In summary, the idea is to look for relationships between words and groups of words within the wider context of a document, and in so doing, to produce groups of documents that are contextually similar – albeit that do not necessarily contain exactly the same words. These relationships can then be reviewed and disclosed as appropriate.
There is an opportunity here for Legal Secretaries. Too often, when faced with a choice between reviewing documents electronically or printing them, lawyers will predictably favour the option which is more expensive, less efficient and less reliable – paper. By choosing to retain the electronic version, not only can you avoid the time-consuming and unnecessary task of indexing documents, but you can also help the lawyers with whom you work to become even more efficient and informed, and to provide a better service to their clients.
The scientists at the University of London are using this technology to look into the mind-set of a man who lived more than 200 years ago, trying to establish once and for all whether he was insane. I would suggest that in a far shorter period of time, lawyers who refuse to adopt new technologies will be judged on the same terms as good old King George.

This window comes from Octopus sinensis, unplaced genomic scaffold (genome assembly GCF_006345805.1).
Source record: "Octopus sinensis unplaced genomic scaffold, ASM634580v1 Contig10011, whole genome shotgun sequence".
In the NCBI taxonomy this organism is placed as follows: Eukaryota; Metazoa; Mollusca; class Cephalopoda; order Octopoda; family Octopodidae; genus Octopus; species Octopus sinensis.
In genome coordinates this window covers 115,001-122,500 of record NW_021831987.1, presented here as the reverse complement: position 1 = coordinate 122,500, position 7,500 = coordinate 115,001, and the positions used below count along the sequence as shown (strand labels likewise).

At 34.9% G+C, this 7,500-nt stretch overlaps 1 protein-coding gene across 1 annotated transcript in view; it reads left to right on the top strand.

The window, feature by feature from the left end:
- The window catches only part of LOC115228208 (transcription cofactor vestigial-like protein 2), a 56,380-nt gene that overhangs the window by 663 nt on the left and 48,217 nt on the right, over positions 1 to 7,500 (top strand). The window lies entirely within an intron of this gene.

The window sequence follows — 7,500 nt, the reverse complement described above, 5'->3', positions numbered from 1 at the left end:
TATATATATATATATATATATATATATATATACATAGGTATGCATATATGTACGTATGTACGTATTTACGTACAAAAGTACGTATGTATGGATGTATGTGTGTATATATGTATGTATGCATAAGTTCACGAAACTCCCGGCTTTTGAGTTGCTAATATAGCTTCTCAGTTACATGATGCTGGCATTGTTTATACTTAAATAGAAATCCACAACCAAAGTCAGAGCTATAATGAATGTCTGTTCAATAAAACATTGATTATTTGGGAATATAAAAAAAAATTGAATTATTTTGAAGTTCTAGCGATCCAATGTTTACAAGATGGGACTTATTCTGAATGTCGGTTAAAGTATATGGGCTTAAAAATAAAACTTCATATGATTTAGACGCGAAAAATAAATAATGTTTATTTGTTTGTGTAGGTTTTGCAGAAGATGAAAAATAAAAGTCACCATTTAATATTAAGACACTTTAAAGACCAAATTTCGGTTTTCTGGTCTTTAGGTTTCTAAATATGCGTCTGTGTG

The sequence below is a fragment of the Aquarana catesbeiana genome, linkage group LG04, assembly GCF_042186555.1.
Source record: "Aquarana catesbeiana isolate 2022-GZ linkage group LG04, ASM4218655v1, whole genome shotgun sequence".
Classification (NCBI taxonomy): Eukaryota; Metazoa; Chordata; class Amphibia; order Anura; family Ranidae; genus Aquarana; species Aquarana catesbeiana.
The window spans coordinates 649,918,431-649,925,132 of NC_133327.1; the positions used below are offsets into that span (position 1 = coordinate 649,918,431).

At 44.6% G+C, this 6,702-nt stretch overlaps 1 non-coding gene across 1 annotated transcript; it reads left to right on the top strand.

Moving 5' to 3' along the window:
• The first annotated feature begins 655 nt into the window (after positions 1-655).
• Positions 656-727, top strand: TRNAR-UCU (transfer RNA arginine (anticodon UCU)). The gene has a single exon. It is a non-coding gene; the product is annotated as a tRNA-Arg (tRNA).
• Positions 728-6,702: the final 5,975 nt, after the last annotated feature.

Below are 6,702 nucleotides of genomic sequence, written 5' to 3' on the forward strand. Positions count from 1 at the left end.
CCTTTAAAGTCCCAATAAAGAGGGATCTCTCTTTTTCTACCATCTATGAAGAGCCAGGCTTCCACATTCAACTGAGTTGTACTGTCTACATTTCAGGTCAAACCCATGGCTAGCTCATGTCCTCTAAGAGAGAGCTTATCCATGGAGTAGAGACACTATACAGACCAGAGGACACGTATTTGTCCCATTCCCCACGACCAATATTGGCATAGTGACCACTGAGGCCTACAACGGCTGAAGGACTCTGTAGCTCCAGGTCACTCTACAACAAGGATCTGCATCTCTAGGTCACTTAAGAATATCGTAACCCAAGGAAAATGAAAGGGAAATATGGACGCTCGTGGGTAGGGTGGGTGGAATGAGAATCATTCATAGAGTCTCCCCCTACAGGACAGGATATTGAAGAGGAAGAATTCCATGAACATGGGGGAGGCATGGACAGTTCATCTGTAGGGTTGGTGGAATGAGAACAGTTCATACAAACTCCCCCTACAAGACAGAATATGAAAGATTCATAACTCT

Next time you are asked to undertake any manual process involving electronic documents, ask yourself whether technology could achieve the same result faster and more cheaply through utilising metadata that already exists within the documents.
About me: I cut my teeth working as an Office Manager for K2 Legal Support in Bristol, providing outsourced photocopying and scanning services to the thriving legal market in the Southwest. I am now jointly employed by K2 and Millnet and work as a consultant for lawyers dealing with issues which arise in collecting and reviewing electronic documents.
K2 Legal Support provides on-demand copying, scanning and eDisclosure services nationally to the legal profession. K2 supports the broadest range of eDisclosure tools of any UK vendor. Your local K2 Project Manager will be able to get to know you and your case, providing an individual solution rather than a ‘one size fits all’ approach. With offices in Leeds, Manchester, Birmingham, Bristol and London, whatever your practice area or size of law firm, K2 offers accurate and confidential service to ensure that you meet your deadlines every time.
Steven England, Litigation Support Consultant
Bristol: 0845 402 7078
Birmingham: 0845 803 5503